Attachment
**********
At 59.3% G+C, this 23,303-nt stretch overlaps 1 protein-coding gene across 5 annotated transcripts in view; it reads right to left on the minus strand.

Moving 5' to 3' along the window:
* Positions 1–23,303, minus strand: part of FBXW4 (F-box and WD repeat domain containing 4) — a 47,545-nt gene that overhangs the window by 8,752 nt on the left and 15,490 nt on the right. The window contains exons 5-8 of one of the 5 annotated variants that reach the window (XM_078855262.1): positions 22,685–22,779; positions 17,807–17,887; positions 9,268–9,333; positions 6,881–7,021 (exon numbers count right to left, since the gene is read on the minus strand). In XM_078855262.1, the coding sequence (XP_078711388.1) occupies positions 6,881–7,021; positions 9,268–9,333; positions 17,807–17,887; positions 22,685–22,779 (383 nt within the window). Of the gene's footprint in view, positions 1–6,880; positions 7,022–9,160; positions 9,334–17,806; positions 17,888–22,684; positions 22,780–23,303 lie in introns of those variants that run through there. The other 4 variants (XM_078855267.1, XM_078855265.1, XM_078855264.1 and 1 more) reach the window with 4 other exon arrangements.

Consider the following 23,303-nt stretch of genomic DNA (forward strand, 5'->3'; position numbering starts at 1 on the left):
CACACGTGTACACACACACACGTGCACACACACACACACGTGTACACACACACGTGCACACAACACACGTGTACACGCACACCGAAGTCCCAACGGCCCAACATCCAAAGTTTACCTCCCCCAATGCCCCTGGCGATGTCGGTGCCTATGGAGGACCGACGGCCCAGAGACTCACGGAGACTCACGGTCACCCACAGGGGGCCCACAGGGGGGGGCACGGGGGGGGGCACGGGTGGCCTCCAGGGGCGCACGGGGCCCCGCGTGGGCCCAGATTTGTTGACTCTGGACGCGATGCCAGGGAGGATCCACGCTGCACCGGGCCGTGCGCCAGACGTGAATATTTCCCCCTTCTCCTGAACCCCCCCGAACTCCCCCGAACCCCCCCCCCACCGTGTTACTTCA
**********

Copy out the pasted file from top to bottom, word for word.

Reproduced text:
At 59.3% G+C, this 23,303-nt stretch overlaps 1 protein-coding gene across 5 annotated transcripts in view; it reads right to left on the minus strand.

Moving 5' to 3' along the window:
* Positions 1–23,303, minus strand: part of FBXW4 (F-box and WD repeat domain containing 4) — a 47,545-nt gene that overhangs the window by 8,752 nt on the left and 15,490 nt on the right. The window contains exons 5-8 of one of the 5 annotated variants that reach the window (XM_078855262.1): positions 22,685–22,779; positions 17,807–17,887; positions 9,268–9,333; positions 6,881–7,021 (exon numbers count right to left, since the gene is read on the minus strand). In XM_078855262.1, the coding sequence (XP_078711388.1) occupies positions 6,881–7,021; positions 9,268–9,333; positions 17,807–17,887; positions 22,685–22,779 (383 nt within the window). Of the gene's footprint in view, positions 1–6,880; positions 7,022–9,160; positions 9,334–17,806; positions 17,888–22,684; positions 22,780–23,303 lie in introns of those variants that run through there. The other 4 variants (XM_078855267.1, XM_078855265.1, XM_078855264.1 and 1 more) reach the window with 4 other exon arrangements.

Consider the following 23,303-nt stretch of genomic DNA (forward strand, 5'->3'; position numbering starts at 1 on the left):
CACACGTGTACACACACACACGTGCACACACACACACACGTGTACACACACACGTGCACACAACACACGTGTACACGCACACCGAAGTCCCAACGGCCCAACATCCAAAGTTTACCTCCCCCAATGCCCCTGGCGATGTCGGTGCCTATGGAGGACCGACGGCCCAGAGACTCACGGAGACTCACGGTCACCCACAGGGGGCCCACAGGGGGGGGCACGGGGGGGGGCACGGGTGGCCTCCAGGGGCGCACGGGGCCCCGCGTGGGCCCAGATTTGTTGACTCTGGACGCGATGCCAGGGAGGATCCACGCTGCACCGGGCCGTGCGCCAGACGTGAATATTTCCCCCTTCTCCTGAACCCCCCCGAACTCCCCCGAACCCCCCCCCCACCGTGTTACTTCA